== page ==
The enteroviruses (EVs) of the Picornaviridae family are the most common viral pathogens known. Most EV infections are mild and self-limiting but manifestations can be severe in children and immunodeficient individuals. Antiviral development is actively pursued to benefit these high-risk patients and, given the alarming problem of antimicrobial drug resistance, antiviral drug resistance is a public-health concern. Picornavirus antivirals can be used off-label or as part of outbreak control measures. They may be used in the final stages of poliovirus eradication and to mitigate EV-A71 outbreaks. We review the potential emergence of drug-resistant strains and their impact on EV transmission and endemic circulation. We include non-picornavirus antivirals that inhibit EV replication, for example, ribavirin, a treatment for infection with HCV, and amantadine, a treatment for influenza A. They may have spurred resistance emergence in HCV or influenza A patients who are unknowingly coinfected with EV. The public-health challenge is always to find a balance between individual benefit and the long-term health of the larger population.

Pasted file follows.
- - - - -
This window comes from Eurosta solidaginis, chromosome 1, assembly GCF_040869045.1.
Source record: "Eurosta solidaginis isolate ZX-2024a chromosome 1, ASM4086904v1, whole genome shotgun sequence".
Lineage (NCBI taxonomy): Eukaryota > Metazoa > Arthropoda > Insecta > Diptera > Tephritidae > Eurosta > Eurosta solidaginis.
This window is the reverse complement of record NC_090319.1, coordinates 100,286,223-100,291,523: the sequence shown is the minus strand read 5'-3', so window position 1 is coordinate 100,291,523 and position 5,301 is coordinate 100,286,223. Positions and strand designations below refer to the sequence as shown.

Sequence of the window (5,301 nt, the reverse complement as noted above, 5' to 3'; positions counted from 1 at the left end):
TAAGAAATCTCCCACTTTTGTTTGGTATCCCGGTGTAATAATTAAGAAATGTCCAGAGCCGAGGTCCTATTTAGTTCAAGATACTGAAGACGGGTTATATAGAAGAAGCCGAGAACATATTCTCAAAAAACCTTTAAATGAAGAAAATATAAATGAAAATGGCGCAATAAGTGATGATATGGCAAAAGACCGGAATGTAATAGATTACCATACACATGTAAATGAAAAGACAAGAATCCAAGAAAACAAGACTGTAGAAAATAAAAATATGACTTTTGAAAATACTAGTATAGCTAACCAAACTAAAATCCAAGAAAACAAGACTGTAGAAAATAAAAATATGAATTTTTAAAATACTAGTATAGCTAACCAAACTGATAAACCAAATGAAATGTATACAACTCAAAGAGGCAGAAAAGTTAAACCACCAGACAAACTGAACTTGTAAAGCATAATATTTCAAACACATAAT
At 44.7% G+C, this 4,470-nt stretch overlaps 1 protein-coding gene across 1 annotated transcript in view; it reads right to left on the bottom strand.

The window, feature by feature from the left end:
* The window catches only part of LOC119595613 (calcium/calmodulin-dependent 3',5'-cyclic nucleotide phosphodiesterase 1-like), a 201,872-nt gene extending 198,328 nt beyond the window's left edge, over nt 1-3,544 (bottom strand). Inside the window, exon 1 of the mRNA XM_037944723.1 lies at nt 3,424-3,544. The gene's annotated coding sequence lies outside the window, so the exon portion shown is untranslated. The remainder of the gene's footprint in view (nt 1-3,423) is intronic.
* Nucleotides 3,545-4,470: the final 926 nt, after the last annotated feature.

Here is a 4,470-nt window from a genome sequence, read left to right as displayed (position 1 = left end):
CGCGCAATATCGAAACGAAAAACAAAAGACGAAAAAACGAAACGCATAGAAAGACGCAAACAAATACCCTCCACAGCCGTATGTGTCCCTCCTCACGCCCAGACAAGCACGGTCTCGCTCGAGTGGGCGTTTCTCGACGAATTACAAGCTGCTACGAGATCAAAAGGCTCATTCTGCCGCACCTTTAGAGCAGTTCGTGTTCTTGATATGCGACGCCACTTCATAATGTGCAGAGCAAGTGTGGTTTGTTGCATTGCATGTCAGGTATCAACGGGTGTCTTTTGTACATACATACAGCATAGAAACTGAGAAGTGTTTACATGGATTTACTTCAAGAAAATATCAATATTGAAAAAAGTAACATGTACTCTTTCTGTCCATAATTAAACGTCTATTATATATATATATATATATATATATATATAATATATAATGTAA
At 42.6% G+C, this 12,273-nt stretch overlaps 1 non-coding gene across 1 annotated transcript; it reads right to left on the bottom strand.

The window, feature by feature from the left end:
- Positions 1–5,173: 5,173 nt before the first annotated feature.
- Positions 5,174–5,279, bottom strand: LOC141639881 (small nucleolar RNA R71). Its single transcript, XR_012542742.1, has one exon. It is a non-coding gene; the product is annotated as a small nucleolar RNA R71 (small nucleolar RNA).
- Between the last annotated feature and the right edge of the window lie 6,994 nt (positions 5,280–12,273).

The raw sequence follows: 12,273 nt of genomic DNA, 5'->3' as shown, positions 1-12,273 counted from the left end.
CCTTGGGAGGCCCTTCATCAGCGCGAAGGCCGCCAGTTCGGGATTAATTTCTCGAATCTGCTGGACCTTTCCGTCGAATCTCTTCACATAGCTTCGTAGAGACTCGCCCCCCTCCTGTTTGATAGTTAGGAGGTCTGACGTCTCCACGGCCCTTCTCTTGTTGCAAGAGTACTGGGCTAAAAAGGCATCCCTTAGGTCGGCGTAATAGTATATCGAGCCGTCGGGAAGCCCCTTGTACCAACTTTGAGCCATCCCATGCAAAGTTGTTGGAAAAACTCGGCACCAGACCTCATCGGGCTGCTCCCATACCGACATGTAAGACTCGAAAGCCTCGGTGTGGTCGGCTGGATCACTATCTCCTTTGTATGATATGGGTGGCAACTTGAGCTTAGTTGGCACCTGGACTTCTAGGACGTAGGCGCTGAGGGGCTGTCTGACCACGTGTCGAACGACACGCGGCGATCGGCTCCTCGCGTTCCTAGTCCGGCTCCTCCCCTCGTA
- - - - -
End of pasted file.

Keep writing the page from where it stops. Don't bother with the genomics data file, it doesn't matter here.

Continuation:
|Number of pages||10|
|Publication status||Published - 2015|